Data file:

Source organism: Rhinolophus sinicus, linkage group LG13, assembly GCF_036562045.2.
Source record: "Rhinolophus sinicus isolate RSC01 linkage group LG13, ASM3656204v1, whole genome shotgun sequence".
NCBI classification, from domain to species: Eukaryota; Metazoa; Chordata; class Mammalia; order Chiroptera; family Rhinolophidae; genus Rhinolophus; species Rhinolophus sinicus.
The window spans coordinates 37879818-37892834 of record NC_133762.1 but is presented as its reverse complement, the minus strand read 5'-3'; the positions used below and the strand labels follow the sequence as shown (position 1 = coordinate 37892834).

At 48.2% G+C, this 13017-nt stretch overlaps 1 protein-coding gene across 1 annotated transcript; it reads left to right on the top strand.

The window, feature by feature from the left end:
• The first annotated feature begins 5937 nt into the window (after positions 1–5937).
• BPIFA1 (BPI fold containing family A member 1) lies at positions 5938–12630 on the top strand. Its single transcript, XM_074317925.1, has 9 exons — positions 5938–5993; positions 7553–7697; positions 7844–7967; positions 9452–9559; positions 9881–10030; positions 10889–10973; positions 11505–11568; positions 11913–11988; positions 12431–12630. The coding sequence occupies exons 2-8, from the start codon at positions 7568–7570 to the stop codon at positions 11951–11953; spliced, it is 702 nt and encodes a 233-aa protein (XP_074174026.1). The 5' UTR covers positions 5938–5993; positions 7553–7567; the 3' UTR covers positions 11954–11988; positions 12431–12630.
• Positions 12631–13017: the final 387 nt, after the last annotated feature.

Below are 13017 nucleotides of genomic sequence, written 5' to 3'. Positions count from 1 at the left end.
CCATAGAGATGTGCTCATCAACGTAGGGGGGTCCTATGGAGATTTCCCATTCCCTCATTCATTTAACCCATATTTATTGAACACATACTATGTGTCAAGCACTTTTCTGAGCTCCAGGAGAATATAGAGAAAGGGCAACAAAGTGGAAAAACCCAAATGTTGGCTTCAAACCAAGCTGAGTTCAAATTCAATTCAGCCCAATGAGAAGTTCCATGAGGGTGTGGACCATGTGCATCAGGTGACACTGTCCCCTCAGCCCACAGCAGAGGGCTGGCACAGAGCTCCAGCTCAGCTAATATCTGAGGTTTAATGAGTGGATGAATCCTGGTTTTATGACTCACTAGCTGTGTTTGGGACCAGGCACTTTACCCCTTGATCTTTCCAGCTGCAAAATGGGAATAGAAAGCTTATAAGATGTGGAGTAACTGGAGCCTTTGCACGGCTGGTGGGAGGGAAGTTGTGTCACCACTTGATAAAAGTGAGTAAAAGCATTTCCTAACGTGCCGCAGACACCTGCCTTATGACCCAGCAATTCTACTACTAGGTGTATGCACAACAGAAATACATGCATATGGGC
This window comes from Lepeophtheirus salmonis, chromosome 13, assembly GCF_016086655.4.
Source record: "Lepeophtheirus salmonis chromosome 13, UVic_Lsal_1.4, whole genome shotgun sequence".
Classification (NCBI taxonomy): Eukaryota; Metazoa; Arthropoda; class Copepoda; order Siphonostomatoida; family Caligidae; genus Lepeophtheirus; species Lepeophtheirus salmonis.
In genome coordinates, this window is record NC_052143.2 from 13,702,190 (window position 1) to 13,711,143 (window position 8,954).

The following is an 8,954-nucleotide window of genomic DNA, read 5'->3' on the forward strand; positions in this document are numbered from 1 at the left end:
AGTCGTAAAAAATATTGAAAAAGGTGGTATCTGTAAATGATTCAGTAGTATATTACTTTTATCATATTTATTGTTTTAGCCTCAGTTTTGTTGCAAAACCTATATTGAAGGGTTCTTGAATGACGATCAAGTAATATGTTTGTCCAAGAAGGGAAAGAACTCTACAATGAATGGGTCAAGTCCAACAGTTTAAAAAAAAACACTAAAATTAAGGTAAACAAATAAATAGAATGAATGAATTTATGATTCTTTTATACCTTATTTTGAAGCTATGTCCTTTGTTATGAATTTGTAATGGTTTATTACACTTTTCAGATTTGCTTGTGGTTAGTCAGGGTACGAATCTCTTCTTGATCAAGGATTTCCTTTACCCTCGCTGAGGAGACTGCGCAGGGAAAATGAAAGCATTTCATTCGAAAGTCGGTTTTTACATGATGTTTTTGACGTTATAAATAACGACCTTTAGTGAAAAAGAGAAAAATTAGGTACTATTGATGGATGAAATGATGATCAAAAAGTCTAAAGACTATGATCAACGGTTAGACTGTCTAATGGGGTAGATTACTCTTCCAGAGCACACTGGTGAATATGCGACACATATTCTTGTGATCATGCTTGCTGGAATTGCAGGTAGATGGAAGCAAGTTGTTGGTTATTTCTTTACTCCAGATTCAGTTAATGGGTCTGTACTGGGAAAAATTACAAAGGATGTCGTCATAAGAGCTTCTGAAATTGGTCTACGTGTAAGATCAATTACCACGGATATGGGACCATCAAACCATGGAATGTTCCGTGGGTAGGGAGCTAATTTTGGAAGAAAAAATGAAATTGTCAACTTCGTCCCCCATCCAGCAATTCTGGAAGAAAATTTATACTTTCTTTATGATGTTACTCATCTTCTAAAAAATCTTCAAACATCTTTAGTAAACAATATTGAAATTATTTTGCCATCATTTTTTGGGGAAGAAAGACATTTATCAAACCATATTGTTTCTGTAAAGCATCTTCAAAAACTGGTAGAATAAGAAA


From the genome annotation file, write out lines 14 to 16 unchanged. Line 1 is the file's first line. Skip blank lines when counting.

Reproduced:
Classification (NCBI taxonomy): Eukaryota; Metazoa; Arthropoda; class Copepoda; order Siphonostomatoida; family Caligidae; genus Lepeophtheirus; species Lepeophtheirus salmonis.
In genome coordinates, this window is record NC_052143.2 from 13,702,190 (window position 1) to 13,711,143 (window position 8,954).

The following is an 8,954-nucleotide window of genomic DNA, read 5'->3' on the forward strand; positions in this document are numbered from 1 at the left end: